4 There is one body and one Spirit—just as you were called to the one hope that belongs to your call— 5 one Lord, one faith, one baptism, 6 one God and Father of all, who is over all and through all and in all.
4 There is one body and one Spirit—just as you were called to the one hope that belongs to your call. The statement there is one body may seem a bit unusual. What is Paul referring to? He already mentioned in this epistle that the church is the body of Christ:
And he put all things under his feet and gave him as head over all things to the church, 23 which is his body, the fullness of him who fills all in all. (Ephesians 1:22-23)
Paul also in Romans mentions the church being the body of Christ:
4 For as in one body we have many members, and the members do not all have the same function, 5 so we, though many, are one body in Christ, and individually members one of another. (Romans 12:4-5)
The term “body” is sometimes used to describe a group of individuals regarded as an entity, such as a governing body. Some people think that Paul is referring to an illustration here that the church is like a body. But, a more radical understanding is that all believers who have the Holy Spirit residing in them are the body of Christ on the earth now. This is sometimes referred to as the corporate body of Christ.
The word one features heavily in this passage. We usually understand the word as meaning a single unit, unique or the number 1, but it can also mean unity, as in “they become one”. So the next phrase one spirit needs to be thought about. There is one Holy Spirit. but the Holy Spirit can be everywhere:
Where shall I go from your Spirit?
Or where shall I flee from your presence?
If I ascend to heaven, you are there!
If I make my bed in Sheol, you are there! (Psalm 139:7-8)
I like to think an illustration of the Holy Spirit could be like the atmosphere around our world. You can not see it but you can feel the wind and the temperature, you breathe air that gives you life-giving oxygen. The atmosphere is everywhere yet it is still one. Of course, the atmosphere has no intelligence or personality so the illustration breaks down because the Holy Spirit is God and has the same attributes of God.
Paul said that the unseen world is more real than the decaying world we see around us.
For this light momentary affliction is preparing for us an eternal weight of glory beyond all comparison, as we look not to the things that are seen but to the things that are unseen. For the things that are seen are transient, but the things that are unseen are eternal. (2 Corinthians 4:17-18)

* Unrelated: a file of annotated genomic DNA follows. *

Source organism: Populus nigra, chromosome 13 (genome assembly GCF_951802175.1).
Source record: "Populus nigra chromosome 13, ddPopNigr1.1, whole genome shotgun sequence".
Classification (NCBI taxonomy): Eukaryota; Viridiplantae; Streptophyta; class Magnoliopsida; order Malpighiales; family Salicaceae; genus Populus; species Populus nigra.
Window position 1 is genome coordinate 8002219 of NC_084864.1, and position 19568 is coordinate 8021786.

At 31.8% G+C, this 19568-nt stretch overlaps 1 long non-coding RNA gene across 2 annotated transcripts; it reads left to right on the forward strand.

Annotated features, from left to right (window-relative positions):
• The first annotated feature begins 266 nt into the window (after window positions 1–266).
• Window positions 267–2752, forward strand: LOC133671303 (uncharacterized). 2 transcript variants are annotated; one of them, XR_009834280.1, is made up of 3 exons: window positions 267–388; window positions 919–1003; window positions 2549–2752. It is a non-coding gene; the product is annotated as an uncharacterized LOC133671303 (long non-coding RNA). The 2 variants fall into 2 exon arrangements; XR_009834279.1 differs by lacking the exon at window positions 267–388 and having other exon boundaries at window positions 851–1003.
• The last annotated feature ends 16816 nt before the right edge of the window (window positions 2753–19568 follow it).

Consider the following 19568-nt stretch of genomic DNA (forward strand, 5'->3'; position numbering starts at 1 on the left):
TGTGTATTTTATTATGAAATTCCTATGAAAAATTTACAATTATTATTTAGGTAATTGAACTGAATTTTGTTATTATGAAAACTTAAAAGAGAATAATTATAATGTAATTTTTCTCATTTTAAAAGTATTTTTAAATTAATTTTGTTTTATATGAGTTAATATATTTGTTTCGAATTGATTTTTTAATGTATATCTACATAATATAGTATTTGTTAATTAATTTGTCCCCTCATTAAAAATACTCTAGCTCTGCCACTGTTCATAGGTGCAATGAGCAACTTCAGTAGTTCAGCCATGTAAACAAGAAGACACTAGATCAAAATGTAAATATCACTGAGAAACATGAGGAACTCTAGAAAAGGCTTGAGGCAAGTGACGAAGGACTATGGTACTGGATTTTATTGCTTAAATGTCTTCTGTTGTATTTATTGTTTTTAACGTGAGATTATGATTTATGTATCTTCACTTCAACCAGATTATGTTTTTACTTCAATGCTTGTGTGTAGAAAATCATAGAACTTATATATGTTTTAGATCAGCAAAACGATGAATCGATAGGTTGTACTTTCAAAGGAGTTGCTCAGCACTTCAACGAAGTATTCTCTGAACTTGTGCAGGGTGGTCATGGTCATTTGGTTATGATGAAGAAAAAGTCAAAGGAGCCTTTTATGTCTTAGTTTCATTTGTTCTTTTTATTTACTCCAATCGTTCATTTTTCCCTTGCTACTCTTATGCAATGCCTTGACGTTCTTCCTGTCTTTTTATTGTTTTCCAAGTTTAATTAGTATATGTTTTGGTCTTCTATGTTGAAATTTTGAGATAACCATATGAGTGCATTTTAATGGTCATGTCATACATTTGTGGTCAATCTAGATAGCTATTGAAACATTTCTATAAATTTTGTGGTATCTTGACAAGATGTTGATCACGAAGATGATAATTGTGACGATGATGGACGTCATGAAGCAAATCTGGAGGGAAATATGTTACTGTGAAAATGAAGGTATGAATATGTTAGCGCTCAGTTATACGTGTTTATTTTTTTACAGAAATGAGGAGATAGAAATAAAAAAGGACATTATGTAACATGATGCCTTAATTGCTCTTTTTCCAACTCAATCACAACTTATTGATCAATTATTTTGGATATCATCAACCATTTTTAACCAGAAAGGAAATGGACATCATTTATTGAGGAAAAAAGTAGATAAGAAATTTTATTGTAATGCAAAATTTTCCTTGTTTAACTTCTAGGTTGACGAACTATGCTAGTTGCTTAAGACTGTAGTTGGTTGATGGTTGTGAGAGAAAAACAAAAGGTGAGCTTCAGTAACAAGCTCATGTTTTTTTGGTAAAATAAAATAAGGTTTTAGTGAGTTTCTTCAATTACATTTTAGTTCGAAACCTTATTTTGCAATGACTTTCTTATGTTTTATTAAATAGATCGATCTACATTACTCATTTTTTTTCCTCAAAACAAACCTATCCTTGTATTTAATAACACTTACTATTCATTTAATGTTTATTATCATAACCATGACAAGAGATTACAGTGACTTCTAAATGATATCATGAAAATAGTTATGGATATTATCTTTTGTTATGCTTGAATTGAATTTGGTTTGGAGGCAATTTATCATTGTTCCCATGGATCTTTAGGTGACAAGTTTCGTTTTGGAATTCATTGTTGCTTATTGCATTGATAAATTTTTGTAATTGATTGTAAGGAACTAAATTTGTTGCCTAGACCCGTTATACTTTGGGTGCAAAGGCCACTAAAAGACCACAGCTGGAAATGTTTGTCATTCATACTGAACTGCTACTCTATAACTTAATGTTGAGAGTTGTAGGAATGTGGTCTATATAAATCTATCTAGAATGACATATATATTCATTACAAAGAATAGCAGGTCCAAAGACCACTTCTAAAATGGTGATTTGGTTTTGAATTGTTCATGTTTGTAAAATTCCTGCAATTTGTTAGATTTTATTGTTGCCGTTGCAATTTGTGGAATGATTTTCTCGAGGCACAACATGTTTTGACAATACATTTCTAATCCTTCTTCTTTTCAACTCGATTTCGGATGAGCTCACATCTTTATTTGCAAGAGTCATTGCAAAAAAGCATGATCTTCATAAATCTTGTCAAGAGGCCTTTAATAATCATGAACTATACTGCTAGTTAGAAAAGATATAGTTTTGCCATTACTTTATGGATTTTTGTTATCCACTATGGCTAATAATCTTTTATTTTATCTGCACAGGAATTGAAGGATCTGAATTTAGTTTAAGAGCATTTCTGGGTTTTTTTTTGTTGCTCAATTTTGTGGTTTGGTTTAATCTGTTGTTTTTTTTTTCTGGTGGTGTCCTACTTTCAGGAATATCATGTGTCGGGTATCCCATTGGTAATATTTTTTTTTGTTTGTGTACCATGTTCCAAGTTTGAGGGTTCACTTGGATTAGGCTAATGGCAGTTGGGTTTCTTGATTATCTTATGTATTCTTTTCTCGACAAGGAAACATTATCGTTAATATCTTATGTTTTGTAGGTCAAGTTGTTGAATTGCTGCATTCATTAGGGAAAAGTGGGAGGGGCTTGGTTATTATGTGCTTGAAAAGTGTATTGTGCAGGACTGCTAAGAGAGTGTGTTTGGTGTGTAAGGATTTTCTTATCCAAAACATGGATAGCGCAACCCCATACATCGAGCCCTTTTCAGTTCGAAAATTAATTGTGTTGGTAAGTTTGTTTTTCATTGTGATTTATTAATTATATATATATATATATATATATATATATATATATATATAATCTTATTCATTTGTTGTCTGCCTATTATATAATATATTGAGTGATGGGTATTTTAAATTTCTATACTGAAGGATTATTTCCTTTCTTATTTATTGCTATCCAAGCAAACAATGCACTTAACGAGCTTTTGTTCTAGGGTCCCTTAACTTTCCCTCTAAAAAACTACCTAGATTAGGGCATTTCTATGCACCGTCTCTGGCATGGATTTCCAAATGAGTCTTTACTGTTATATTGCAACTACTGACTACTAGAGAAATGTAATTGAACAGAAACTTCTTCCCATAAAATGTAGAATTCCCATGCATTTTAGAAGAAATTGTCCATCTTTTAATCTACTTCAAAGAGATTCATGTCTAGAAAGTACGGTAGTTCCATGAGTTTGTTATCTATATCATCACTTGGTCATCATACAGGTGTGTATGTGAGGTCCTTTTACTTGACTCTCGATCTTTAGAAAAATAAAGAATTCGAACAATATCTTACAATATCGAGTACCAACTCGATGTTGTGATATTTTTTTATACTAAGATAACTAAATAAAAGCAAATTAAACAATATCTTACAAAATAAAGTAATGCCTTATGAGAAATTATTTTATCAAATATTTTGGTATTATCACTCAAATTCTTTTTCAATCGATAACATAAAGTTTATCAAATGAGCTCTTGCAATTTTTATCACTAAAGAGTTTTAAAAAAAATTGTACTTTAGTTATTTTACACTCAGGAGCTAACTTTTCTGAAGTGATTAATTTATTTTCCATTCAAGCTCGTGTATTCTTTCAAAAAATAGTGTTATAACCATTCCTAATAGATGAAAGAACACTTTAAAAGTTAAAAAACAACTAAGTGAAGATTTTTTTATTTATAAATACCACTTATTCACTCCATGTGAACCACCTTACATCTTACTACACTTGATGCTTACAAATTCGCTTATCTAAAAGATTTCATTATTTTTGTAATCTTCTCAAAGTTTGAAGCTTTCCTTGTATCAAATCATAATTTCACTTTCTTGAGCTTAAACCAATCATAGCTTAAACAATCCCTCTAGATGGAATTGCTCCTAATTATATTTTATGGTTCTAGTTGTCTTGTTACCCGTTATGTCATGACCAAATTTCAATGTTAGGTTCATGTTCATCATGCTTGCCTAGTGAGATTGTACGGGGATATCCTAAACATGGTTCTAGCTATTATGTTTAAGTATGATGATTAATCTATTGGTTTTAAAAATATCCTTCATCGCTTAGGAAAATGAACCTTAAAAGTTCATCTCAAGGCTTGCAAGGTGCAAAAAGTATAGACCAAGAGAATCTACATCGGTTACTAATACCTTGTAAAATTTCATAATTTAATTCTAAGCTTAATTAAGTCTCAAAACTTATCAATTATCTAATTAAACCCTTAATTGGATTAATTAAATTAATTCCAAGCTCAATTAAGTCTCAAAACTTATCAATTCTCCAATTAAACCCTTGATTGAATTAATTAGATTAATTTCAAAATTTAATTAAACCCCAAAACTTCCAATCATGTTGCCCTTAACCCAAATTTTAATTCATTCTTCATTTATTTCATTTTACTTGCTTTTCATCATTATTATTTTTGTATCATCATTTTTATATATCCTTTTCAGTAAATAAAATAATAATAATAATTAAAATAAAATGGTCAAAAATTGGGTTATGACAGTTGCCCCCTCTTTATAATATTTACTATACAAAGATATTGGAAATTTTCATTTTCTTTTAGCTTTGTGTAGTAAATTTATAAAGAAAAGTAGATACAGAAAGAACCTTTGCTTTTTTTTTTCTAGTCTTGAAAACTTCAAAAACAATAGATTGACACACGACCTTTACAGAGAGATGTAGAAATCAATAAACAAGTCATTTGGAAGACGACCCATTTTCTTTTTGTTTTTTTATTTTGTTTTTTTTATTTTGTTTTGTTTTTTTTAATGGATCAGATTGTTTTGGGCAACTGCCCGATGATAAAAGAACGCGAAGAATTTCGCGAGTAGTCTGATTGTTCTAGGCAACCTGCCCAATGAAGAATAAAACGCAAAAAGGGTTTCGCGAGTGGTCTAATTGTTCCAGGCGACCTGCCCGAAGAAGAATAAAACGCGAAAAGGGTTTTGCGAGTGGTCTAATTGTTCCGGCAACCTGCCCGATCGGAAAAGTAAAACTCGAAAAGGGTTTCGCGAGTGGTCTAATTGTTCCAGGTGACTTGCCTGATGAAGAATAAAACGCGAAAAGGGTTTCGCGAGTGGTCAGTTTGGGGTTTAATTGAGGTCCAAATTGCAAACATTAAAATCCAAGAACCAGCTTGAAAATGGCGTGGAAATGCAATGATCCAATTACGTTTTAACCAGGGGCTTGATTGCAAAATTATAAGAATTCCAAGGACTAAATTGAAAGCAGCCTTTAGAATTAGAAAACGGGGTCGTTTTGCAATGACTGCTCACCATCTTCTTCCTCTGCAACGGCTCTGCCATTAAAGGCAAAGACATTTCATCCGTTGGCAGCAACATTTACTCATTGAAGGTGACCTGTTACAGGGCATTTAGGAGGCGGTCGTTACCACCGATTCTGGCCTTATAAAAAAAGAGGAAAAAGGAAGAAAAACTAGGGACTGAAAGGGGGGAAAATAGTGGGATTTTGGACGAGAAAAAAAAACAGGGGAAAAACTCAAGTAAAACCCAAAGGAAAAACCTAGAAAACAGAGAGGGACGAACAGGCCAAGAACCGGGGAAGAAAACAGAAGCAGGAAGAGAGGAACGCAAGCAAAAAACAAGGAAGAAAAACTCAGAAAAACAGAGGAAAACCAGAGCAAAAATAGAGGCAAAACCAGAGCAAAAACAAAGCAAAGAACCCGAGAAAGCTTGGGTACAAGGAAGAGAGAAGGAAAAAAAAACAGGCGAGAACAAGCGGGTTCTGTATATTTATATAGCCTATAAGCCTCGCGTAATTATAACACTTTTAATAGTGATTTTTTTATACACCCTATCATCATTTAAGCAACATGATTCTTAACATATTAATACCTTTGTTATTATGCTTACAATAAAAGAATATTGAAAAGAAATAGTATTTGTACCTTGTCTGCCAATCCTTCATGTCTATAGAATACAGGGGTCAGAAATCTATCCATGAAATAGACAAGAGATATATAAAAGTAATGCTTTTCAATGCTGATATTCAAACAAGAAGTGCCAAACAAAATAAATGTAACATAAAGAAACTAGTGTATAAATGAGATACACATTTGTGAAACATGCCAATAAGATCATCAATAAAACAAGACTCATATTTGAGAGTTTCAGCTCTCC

5 one Lord, one faith, one baptism, Paul continues to stress the uniqueness, unity and singleness of our Lord
“Hear, O Israel: The LORD our God, the LORD is one. 5 You shall love the LORD your God with all your heart and with all your soul and with all your might. (Deuteronomy 6:4-5)
These verses are so important to the Jewish people and are part of what is known as the Shema. The belief in one God is one of the most important aspects of Jewish tradition, that set the Children of Israel apart from the nations that surrounded them. It is still recited every morning and evening and some consider it to be the most important Jewish prayer. The Hebrew word translated as ‘one’ is אֶחָֽד ‘eḥāḏ which as well as meaning singular also means united, alike, alone, altogether, and one of a kind. The meaning of ‘eḥāḏ in this verse is the subject of great theological debate, ranging from meaning singular/unique (only one God), to diversity within unity (like many different people making up one nation). Christians state there is only one God but he is made up of three persons, The Father, The Son and the Holy Spirit (diversity within unity).
Paul goes on to mention one faith and one baptism. We are all called to have faith in God (Mark 11:22) and to trust the Lord with all our hearts (Proverbs 3:5).
God the Father
6 one God and Father of all, who is over all and through all and in all. Among all the theological discussions the subject of God the Father falls far behind in current debates. Jesus encouraged us to address God as “Our Father” (Matthew 6:9). Interestingly, Jesus encourages the plural use of “our” as opposed to “my”, which reflects the need to see ourselves in the Body of Christ, mentioned in the last post. Jesus is recorded as referring to God as “My Father” over 40 times in the New Testament.
God is referred to as Father in the Old Testament as well:
Therefore David blessed the LORD in the presence of all the assembly. And David said: “Blessed are you, O LORD, the God of Israel our father, forever and ever. For you are our Father,” (1 Chronicles 29:10)
though Abraham does not know us,
and Israel does not acknowledge us;
you, O LORD, are our Father,
our Redeemer from of old is your name.
God is over all and through all and in all. He is Omnipotent, all-knowing, all powerful, all wise. And yet he wants an intimate relationship with the people He created, which he has given us through the Gospel of Jesus Christ